But the candidates clashed on how to reform health care and
how to improve the country’s economy.
Democratic Gov. Joe Manchin and Republican businessman John
Raese sat at opposite ends of a long table during the debate.
They rarely exchanged looks, but they did exchange criticisms.
At the debate, Raese attacked Manchin as being too
supportive of President Obama’s administration’s policies. He’s claimed Manchin
would be a rubber stamp for Obama, and Manchin reiterated a phrase of his
that’s become more common as this election has progressed.
“I’m not a rubber stamp for anybody, and never have been in
my life. In the spirit of Sen. Byrd, he didn’t care who the President was,”
“If they were wrong, they were wrong, no matter what
political party. And I will operate in the same vein.”
Raese says Manchin is a career politician, and accused
Manchin of priding himself on special interests.
Raese says President Obama and Manchin would work together
to keep America
on what he says is the wrong track.
“We have a country right now that I think is going in the
wrong direction,” Raese said.
“I’d like an opportunity to go to the United States Senate
and put the country in the right direction,” he said, “a country based on
free-enterprise, capitalism. I want to see the United
States rise again.”
Raese and Manchin disagreed on how to reform health care.
Raese wants to repeal the legislation Congress passed
earlier this year, which he calls Obamacare. Manchin disagrees.
“I’m not prepared to scrap the entire bill, there are parts
that need changed,” he said, “but let me tell you, I’m not prepared to tell
your child who had a pre-existing condition, that he or she can’t be covered.
There’s a lot of good in the bill that basically Democrats and Republicans
But not Raese. And he pulled no punches when discussing his
issues with the legislation.
“It is pure, unadulterated Socialism, it is the worst bill
that has ever come out of the United States Senate and House,” he said.
“I think right now, when you look at the gross domestic
product in this country, with Obamacare, you’re looking at the fact that we’re
over almost 51 percent of the GDP in this
country will be controlled by the federal government, unacceptable.”
There are four candidates running for the seat.
The other two are
Mountain Party Candidate Jesse Johnson, and Jeff Becker of the Constitution
Becker says he’s an avid supporter of a smaller federal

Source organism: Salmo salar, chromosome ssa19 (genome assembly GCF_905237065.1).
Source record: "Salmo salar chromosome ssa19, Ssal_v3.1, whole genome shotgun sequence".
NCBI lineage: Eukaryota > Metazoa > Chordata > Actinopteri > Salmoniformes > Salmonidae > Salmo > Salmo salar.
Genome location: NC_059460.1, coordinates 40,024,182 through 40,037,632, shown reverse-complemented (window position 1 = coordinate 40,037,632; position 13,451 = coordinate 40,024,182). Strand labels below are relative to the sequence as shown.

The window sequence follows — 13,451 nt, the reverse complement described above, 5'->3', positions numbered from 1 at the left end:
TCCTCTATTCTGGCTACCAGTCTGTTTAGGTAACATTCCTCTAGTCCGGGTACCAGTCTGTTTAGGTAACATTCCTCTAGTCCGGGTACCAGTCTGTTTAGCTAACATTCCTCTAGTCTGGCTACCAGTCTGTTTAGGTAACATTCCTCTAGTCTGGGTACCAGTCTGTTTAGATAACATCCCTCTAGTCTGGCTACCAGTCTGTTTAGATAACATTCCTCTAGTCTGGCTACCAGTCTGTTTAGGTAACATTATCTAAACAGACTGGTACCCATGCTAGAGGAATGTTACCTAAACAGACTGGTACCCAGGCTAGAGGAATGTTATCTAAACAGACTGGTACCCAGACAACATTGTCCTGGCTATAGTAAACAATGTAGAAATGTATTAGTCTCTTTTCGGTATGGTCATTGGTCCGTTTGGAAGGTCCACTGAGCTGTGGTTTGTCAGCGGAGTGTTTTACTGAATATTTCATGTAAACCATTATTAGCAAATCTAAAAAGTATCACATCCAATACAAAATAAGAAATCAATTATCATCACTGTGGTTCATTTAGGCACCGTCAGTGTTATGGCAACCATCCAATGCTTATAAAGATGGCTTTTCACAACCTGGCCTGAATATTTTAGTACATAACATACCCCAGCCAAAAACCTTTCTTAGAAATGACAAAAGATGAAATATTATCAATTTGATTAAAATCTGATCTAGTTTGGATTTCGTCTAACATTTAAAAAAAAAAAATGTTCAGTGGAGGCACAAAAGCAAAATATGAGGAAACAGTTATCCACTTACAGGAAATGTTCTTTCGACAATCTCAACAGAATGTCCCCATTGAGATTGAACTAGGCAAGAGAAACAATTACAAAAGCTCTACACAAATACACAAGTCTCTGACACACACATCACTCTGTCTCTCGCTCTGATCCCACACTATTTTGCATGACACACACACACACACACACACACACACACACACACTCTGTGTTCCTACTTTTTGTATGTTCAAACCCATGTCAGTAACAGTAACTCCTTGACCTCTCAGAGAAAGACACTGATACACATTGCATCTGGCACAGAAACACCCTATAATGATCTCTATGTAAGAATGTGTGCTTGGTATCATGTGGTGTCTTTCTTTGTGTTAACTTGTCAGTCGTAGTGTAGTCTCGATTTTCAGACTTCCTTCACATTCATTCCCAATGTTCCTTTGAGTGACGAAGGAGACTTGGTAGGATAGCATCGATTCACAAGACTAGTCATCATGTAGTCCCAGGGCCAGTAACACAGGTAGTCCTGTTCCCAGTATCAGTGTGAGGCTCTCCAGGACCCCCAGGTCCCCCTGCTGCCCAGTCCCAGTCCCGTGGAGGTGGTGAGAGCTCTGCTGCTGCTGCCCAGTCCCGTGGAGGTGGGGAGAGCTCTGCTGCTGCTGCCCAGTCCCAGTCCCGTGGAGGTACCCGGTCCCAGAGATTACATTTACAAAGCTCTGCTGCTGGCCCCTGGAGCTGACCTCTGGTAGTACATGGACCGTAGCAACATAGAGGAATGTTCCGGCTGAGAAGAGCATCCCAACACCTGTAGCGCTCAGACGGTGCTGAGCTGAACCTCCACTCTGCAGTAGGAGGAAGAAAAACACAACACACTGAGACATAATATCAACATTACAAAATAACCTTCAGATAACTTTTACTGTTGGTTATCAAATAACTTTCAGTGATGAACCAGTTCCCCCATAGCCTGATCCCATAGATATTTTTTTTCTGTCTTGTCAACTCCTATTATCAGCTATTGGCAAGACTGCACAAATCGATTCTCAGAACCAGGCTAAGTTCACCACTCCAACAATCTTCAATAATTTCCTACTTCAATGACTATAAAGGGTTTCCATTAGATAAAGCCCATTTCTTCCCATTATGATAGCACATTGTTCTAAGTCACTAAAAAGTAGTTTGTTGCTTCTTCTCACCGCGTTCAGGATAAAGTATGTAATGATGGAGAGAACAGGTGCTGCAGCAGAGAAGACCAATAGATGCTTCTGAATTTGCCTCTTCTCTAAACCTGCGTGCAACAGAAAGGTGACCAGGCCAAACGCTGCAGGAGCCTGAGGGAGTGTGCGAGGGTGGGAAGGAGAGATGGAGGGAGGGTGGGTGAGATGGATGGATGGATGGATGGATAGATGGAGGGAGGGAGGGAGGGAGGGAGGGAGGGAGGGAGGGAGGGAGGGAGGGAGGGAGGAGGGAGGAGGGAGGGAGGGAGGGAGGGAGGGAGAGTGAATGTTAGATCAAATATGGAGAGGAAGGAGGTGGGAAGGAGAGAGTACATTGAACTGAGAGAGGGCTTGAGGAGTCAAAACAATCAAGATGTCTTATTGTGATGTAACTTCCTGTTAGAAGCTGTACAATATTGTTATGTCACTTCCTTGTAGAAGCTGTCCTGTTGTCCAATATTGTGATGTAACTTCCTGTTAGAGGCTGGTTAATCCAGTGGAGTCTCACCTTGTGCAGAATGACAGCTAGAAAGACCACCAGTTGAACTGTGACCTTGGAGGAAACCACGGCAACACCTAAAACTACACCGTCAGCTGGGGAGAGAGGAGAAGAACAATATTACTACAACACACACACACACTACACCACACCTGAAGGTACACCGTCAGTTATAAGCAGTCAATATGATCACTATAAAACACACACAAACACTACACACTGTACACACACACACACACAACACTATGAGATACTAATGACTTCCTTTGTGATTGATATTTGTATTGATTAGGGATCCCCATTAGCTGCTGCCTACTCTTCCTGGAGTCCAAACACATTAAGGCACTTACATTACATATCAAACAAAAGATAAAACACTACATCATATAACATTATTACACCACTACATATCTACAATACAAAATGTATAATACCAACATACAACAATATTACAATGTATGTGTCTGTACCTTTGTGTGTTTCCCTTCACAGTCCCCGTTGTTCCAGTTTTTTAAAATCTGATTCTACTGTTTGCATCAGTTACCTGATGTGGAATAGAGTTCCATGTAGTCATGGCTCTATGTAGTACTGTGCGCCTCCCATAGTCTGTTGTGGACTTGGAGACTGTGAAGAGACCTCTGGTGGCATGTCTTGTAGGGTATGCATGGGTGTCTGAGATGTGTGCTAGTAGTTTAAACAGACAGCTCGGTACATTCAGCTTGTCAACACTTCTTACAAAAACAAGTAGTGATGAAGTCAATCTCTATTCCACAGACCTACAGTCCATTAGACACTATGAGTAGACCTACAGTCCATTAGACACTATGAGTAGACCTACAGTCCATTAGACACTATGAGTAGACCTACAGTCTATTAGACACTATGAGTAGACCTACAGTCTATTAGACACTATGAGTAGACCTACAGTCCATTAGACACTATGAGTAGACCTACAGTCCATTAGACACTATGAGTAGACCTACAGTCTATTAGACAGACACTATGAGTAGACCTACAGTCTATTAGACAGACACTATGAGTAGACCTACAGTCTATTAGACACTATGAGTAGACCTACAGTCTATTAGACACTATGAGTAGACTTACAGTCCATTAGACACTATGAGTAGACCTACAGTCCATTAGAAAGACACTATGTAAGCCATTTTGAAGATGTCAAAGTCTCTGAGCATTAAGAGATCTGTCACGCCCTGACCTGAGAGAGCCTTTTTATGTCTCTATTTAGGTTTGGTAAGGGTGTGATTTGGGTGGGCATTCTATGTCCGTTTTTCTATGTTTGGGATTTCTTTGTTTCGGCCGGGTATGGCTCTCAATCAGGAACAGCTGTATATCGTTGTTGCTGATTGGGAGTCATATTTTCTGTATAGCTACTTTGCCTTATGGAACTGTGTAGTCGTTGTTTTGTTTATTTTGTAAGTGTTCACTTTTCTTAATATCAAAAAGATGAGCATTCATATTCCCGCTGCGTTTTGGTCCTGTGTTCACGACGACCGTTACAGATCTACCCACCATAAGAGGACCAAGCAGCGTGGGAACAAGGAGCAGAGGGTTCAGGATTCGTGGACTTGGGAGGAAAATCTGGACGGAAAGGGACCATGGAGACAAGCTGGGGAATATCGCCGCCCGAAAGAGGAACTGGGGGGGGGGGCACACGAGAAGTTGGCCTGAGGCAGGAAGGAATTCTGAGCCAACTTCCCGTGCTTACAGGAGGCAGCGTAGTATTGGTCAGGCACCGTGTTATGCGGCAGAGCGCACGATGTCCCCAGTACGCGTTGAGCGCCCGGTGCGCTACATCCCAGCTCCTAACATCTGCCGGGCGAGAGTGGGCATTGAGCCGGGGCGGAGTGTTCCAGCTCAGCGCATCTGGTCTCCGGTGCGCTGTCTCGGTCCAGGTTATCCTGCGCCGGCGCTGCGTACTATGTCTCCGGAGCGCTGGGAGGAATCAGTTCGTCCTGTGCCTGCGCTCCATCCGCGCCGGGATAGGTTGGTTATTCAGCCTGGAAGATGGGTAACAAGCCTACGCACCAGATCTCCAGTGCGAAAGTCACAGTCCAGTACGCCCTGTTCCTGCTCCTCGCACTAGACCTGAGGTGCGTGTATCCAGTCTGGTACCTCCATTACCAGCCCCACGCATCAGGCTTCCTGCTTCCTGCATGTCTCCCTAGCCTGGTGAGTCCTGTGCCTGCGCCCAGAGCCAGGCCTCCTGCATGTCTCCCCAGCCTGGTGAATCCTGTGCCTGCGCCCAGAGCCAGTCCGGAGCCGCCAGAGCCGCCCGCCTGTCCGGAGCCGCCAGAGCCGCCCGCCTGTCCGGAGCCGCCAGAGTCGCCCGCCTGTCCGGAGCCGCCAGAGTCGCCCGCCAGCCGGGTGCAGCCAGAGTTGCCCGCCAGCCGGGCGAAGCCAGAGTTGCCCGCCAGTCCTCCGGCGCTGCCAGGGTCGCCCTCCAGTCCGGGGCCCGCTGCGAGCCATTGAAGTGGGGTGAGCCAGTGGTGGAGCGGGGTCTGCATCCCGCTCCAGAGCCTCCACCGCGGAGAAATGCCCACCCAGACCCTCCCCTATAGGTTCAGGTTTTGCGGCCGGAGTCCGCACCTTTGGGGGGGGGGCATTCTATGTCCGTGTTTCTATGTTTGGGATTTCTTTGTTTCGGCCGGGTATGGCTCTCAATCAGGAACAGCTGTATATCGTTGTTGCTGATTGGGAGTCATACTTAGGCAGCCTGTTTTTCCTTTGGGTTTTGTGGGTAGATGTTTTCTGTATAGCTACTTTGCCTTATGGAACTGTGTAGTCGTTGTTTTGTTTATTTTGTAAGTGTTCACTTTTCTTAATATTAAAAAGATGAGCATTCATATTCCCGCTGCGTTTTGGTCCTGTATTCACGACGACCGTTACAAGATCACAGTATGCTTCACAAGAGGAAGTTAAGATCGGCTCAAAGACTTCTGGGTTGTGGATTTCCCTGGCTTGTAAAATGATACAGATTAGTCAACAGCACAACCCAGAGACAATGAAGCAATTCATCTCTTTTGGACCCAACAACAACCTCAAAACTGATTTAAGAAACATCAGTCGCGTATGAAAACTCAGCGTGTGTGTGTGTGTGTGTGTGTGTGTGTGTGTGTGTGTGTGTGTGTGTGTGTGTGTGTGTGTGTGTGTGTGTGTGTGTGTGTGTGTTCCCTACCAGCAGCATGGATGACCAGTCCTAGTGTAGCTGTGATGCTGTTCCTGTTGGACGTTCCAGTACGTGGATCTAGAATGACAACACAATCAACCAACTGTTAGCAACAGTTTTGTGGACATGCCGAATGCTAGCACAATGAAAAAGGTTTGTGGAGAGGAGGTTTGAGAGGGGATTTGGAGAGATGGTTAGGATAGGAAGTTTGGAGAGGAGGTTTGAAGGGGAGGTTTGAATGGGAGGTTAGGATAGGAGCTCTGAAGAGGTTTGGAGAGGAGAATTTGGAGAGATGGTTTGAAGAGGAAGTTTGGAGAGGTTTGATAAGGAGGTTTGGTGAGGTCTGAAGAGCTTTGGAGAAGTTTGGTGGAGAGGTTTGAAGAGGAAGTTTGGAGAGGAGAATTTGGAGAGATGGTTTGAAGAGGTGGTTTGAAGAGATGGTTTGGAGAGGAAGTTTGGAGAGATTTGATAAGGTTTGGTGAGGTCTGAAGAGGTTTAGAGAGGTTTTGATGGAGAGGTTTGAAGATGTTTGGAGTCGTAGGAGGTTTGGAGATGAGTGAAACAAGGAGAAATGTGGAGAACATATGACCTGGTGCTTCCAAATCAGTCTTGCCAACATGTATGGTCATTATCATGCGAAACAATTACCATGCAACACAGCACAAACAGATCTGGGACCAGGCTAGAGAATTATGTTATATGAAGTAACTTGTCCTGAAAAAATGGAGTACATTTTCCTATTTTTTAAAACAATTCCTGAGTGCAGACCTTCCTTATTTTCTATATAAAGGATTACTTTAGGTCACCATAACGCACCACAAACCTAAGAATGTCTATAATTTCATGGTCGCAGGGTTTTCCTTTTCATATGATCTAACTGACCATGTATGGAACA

government, and that Democrats and Republicans alike haven’t worked to achieve
“Most of these federal departments really aren’t authorized
by the Constitution,” he said.
“We need to look at these and phase them out, we need to
phase out as many of these federal programs as we can.”
Jesse Johnson spoke adamantly about a key issue he says is
important to West Virginia and
the nation - diversifying our energy economy.
“More energy shines on the surface of this planet in one
day, than all of mankind consumes in a year,” Johnson said.
“We have tremendous options, and no political will in Washington
or the state of West Virginia to
explore them, and to incentivize them.”
Outside the studios, a few dozen activists held signs,
representing both Manchin and Raese supporters.
Many were West Virginia
Colin Shock is a political science major. He supports
“I don’t think West Virginia
is going to vote out someone who’s been serving this state for years and years,”
“I really believe Manchin is going to win.”
Daniel Brummage is another student at WVU.
He held a sign saying “Can’t Spell Obama without MBA,
Neither Can Heather Bresch.”
This refers to a degree scandal at the university, involving
An investigation concluded Bresch was awarded an MBA degree
she didn’t earn, which was rescinded.
Brummage says he wants Raese to win.
“He’s less known than Manchin is, with Manchin being
governor,” Brummage said.
“Just the exposure that comes from a debate like this, he
can set the record straight on a few of the things Manchin has been slandering
him about. It’s a great opportunity for him.”
The election is scheduled for November 2.